The fact is that the doctors who *will* tell you to lose weight have no idea how you should go about doing so and are not receptive to alternative theories of nutrition.

After my experience and education with my eating plan (ah, Atkins--is that a dirty word here, too?), I have come to the conclusion that generally, docs are woefully uneducated about diet in general, much less targeted diets for certain results.

7:19 PM

Anonymous Alexandra Lynch said...

Not only is the problem that the phrase "you need to lose weight" heard in the voice of everyone who ever made fun of her over the years, she may be in the position I was, in which I could eat a ridiculously small amount a day and maintain weight, if not gain. (I had no trouble getting pregnant, however. Quite the reverse problem.)

In the end, I was diagnosed with a thyroid tumor, had that removed, and went on thyroid hormone replacement therapy. And now the weight's coming off, though slowly.

I'm still working through anger that I spent a third of my life so far trying desperately to cut calories or fat or carbs or whatever and the problem could be solved with a small pill.

11:20 PM

Anonymous Anonymous said...

The message that REALLY comes through is "I KNEW I NEEDED TO LOSE WEIGHT" why wait for the doc to tell you that? And how does he/she get to be the monster for telling you that, however he/she words it?

The cultural message is that we aren't responsible for ourselves, that whatever is wrong in us is someone else's fault and another someone ought to fix it without much discomfort to us.

Grownups look around, see what needs to be done, figure out how it can be done and gets to work on it.

My health is my responsibility and only I have any real power to improve it or to destroy it. To me, that rocks! Why on earth would I give up such power?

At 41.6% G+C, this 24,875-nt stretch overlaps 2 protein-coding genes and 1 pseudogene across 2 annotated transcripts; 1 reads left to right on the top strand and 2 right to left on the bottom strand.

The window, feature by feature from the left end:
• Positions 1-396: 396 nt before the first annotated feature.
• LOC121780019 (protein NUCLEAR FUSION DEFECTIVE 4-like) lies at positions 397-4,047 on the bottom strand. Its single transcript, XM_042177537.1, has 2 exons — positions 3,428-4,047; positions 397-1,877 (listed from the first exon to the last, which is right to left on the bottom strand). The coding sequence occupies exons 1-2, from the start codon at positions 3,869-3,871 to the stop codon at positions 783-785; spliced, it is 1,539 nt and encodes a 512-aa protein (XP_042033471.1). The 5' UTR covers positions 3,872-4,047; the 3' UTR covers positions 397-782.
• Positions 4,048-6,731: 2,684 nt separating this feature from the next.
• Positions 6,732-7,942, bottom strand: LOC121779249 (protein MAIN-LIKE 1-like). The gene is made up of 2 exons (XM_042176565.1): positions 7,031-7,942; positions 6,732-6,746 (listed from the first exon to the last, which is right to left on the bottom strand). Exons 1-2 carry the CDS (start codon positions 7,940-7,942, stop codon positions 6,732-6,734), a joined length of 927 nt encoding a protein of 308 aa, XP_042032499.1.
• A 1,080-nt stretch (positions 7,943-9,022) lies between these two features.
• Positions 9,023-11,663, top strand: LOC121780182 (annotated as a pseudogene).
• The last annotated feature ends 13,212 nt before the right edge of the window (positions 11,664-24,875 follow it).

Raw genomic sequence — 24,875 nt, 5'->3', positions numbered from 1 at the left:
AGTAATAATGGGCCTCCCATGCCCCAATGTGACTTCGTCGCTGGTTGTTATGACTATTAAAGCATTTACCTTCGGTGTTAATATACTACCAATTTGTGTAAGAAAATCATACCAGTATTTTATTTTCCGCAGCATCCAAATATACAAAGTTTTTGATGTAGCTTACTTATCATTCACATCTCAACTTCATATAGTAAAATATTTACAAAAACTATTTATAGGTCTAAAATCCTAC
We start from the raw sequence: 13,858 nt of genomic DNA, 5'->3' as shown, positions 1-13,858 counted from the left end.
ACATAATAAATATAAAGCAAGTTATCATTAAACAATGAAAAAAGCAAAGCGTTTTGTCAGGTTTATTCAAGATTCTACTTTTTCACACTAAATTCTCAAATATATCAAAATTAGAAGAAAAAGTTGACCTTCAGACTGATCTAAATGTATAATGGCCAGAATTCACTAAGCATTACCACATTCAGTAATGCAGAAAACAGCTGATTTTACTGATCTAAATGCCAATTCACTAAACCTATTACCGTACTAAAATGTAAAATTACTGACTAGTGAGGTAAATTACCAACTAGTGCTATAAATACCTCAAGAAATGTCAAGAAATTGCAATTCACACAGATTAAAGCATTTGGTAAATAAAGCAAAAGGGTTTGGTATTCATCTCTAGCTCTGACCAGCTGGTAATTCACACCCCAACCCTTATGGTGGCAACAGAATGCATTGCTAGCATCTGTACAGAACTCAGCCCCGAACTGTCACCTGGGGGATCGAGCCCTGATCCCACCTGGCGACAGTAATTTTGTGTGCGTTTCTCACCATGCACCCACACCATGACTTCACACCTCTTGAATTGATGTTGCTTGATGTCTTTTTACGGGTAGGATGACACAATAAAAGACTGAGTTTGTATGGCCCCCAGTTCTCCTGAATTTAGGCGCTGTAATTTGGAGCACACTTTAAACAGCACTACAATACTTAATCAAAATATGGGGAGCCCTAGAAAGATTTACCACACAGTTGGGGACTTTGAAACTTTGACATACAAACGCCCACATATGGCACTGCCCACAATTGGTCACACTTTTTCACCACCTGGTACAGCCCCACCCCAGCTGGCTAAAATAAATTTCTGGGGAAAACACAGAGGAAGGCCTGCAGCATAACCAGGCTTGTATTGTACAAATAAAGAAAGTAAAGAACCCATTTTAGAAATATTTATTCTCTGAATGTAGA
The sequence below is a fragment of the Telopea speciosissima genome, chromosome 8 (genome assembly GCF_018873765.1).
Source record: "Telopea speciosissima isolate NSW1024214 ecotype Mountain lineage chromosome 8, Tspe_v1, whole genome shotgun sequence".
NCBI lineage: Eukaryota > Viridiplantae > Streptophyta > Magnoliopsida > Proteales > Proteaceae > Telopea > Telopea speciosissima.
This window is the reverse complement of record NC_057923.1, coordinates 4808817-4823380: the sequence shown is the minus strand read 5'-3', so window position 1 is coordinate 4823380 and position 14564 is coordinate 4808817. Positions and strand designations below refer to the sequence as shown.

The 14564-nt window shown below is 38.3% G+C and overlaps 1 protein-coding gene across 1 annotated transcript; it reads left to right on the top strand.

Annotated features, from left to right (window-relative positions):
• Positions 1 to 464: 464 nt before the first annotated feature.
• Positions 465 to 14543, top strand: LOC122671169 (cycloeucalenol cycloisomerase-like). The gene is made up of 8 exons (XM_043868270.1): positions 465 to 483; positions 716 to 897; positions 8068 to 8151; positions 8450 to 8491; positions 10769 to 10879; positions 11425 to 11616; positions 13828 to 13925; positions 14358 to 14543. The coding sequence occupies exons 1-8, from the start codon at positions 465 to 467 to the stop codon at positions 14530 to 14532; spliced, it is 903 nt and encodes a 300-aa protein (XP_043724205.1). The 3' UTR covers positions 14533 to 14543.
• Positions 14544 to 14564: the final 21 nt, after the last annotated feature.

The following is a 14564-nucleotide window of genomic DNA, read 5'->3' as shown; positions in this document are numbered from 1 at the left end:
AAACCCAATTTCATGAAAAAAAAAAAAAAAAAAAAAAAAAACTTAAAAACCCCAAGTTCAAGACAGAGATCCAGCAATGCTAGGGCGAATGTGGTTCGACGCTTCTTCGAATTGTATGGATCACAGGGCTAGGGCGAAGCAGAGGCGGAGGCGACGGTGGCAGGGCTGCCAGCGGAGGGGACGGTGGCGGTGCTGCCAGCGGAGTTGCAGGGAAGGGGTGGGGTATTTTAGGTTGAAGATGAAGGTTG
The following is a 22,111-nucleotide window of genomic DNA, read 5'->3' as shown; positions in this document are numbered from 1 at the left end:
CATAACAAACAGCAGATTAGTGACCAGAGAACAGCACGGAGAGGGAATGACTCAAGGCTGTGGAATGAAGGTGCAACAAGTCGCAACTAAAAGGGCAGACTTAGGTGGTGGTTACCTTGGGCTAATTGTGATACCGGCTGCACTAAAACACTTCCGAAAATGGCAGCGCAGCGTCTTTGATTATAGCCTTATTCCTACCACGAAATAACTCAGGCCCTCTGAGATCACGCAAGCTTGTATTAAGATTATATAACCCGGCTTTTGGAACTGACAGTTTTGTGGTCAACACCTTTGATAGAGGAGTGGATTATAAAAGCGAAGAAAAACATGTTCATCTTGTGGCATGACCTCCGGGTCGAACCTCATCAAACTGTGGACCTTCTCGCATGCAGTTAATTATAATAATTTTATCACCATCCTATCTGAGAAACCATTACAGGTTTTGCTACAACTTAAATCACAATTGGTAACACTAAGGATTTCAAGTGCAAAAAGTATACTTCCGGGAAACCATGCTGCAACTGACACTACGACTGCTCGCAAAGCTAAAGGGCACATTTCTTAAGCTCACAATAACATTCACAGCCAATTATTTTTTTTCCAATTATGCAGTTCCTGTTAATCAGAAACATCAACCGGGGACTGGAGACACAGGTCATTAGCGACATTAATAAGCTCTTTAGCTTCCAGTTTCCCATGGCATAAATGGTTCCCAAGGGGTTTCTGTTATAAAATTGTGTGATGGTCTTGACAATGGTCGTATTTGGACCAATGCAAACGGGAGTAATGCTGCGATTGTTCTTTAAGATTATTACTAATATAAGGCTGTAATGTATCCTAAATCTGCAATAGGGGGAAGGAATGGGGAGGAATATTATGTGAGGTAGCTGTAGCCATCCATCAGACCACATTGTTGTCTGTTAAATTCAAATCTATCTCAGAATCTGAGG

12:11 PM

Anonymous Anonymous said...

Alright, fair enough. But what about someone with PCOS who isn't overweight? When I was diagnosed my BMI was 23.5, was told that losing a little weight may help with the symptoms. Easily lost 20 pounds through healthy eating and exercise, now BMI 20 and I'm having more problems than ever. Med's haven't helped, weight loss hasn't helped; my androgen levels are up, progesterone through the roof, menstrual cycles have stopped entirely, and my docs just shrug it off like it's no big deal since I'm not overweight and not trying to conceive atm. What's a girl to do??

2:52 AM

Blogger Irishdoc said...

I agrre that docs run into alot of problems when we tell people that it's time to lose some weight. People often aay that they "know" they need to lose weight, but I don't think people can understand the effects we see on a daily basis. The guy in sepsis that were terified to RSI because he has a difficult airway, the lumbar puncture we can't get because the needle isn't long enough or in extreme cases the pt we have to send to the zoo because they won't fit in the scanner. It's a real problem

3:52 PM

Blogger Alison Cummins said...

And then of course there’s this woman who wondered why she kept dieting but never lost weight:

5:31 PM

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7:17 AM